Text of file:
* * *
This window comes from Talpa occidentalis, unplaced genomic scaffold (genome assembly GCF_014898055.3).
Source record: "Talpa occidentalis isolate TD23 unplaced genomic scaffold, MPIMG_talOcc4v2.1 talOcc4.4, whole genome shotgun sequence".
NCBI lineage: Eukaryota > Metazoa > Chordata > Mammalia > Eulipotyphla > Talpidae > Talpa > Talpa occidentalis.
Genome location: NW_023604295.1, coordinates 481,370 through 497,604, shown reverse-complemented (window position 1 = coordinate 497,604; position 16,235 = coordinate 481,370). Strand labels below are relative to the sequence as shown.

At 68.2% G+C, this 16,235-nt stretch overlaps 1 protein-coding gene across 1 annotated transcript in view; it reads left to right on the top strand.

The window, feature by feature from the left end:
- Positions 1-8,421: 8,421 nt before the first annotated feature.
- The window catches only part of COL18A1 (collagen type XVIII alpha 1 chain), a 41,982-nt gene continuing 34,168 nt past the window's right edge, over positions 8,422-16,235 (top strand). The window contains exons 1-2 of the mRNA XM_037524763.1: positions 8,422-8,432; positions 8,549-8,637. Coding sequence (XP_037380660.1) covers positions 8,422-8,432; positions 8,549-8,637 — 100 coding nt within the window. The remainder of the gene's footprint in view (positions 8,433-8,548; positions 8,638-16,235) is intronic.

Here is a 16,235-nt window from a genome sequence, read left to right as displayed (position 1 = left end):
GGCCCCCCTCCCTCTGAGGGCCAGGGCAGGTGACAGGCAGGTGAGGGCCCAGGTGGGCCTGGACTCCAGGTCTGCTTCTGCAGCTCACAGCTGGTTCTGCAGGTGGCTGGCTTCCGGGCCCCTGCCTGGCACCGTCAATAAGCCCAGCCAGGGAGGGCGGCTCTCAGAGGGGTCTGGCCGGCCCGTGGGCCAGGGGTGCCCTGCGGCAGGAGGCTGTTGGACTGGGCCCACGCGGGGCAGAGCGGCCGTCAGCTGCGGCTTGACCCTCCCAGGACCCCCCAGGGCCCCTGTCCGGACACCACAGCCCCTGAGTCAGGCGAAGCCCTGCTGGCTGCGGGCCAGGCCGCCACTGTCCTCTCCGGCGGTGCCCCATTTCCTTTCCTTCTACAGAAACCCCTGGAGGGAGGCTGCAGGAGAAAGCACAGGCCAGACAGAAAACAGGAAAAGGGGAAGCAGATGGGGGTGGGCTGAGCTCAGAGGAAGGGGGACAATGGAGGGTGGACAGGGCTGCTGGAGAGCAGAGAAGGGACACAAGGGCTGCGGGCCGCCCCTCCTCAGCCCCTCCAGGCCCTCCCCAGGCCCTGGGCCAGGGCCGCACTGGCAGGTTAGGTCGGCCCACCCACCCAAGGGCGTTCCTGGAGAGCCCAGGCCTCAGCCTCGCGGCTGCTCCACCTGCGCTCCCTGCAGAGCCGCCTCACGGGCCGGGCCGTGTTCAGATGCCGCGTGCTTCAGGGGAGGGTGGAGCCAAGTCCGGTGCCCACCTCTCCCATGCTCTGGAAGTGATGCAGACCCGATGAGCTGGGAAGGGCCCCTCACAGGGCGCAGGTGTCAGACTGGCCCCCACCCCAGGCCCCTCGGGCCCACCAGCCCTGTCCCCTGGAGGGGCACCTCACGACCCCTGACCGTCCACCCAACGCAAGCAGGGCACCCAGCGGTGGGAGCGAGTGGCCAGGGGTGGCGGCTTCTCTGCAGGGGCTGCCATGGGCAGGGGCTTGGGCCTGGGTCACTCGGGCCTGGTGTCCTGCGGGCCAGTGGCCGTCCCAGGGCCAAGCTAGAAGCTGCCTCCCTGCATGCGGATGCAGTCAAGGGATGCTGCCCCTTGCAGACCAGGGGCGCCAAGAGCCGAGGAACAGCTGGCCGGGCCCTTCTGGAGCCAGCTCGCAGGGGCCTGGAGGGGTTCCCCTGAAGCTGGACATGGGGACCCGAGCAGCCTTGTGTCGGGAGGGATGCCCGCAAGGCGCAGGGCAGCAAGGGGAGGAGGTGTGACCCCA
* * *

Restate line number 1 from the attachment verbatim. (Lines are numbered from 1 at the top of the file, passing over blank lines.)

This window comes from Talpa occidentalis, unplaced genomic scaffold (genome assembly GCF_014898055.3).